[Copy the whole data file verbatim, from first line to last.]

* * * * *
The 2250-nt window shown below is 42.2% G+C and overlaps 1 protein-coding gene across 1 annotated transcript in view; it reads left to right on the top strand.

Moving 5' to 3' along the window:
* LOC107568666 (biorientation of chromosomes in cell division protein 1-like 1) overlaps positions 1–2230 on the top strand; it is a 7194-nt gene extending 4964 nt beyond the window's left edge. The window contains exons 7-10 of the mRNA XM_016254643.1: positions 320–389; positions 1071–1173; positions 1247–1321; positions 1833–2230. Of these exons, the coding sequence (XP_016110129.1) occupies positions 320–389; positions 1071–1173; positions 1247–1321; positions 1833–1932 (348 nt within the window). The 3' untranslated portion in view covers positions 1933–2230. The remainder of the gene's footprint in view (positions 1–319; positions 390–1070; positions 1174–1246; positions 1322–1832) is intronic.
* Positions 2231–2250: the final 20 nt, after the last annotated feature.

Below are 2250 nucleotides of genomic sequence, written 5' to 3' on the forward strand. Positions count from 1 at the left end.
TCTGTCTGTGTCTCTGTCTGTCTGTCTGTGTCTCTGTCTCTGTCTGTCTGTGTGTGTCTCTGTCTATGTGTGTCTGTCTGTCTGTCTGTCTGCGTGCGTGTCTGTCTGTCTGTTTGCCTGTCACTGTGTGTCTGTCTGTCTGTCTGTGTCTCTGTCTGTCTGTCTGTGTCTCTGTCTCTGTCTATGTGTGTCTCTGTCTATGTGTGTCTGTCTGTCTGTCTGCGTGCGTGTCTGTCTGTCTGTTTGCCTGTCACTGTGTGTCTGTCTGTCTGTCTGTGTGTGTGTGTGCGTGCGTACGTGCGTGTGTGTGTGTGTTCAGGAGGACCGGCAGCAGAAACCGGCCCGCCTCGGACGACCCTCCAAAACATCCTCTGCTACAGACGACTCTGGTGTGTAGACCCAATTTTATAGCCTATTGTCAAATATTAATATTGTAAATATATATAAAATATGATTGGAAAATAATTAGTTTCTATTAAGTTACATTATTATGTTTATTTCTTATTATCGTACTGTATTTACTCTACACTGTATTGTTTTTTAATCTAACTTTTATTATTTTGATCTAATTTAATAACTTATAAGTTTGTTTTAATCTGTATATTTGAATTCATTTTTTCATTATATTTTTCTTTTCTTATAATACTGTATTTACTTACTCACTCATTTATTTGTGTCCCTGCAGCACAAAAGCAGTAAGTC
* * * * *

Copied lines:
The 2250-nt window shown below is 42.2% G+C and overlaps 1 protein-coding gene across 1 annotated transcript in view; it reads left to right on the top strand.

Moving 5' to 3' along the window:
* LOC107568666 (biorientation of chromosomes in cell division protein 1-like 1) overlaps positions 1–2230 on the top strand; it is a 7194-nt gene extending 4964 nt beyond the window's left edge. The window contains exons 7-10 of the mRNA XM_016254643.1: positions 320–389; positions 1071–1173; positions 1247–1321; positions 1833–2230. Of these exons, the coding sequence (XP_016110129.1) occupies positions 320–389; positions 1071–1173; positions 1247–1321; positions 1833–1932 (348 nt within the window). The 3' untranslated portion in view covers positions 1933–2230. The remainder of the gene's footprint in view (positions 1–319; positions 390–1070; positions 1174–1246; positions 1322–1832) is intronic.
* Positions 2231–2250: the final 20 nt, after the last annotated feature.

Below are 2250 nucleotides of genomic sequence, written 5' to 3' on the forward strand. Positions count from 1 at the left end.
TCTGTCTGTGTCTCTGTCTGTCTGTCTGTGTCTCTGTCTCTGTCTGTCTGTGTGTGTCTCTGTCTATGTGTGTCTGTCTGTCTGTCTGTCTGCGTGCGTGTCTGTCTGTCTGTTTGCCTGTCACTGTGTGTCTGTCTGTCTGTCTGTGTCTCTGTCTGTCTGTCTGTGTCTCTGTCTCTGTCTATGTGTGTCTCTGTCTATGTGTGTCTGTCTGTCTGTCTGCGTGCGTGTCTGTCTGTCTGTTTGCCTGTCACTGTGTGTCTGTCTGTCTGTCTGTGTGTGTGTGTGCGTGCGTACGTGCGTGTGTGTGTGTGTTCAGGAGGACCGGCAGCAGAAACCGGCCCGCCTCGGACGACCCTCCAAAACATCCTCTGCTACAGACGACTCTGGTGTGTAGACCCAATTTTATAGCCTATTGTCAAATATTAATATTGTAAATATATATAAAATATGATTGGAAAATAATTAGTTTCTATTAAGTTACATTATTATGTTTATTTCTTATTATCGTACTGTATTTACTCTACACTGTATTGTTTTTTAATCTAACTTTTATTATTTTGATCTAATTTAATAACTTATAAGTTTGTTTTAATCTGTATATTTGAATTCATTTTTTCATTATATTTTTCTTTTCTTATAATACTGTATTTACTTACTCACTCATTTATTTGTGTCCCTGCAGCACAAAAGCAGTAAGTC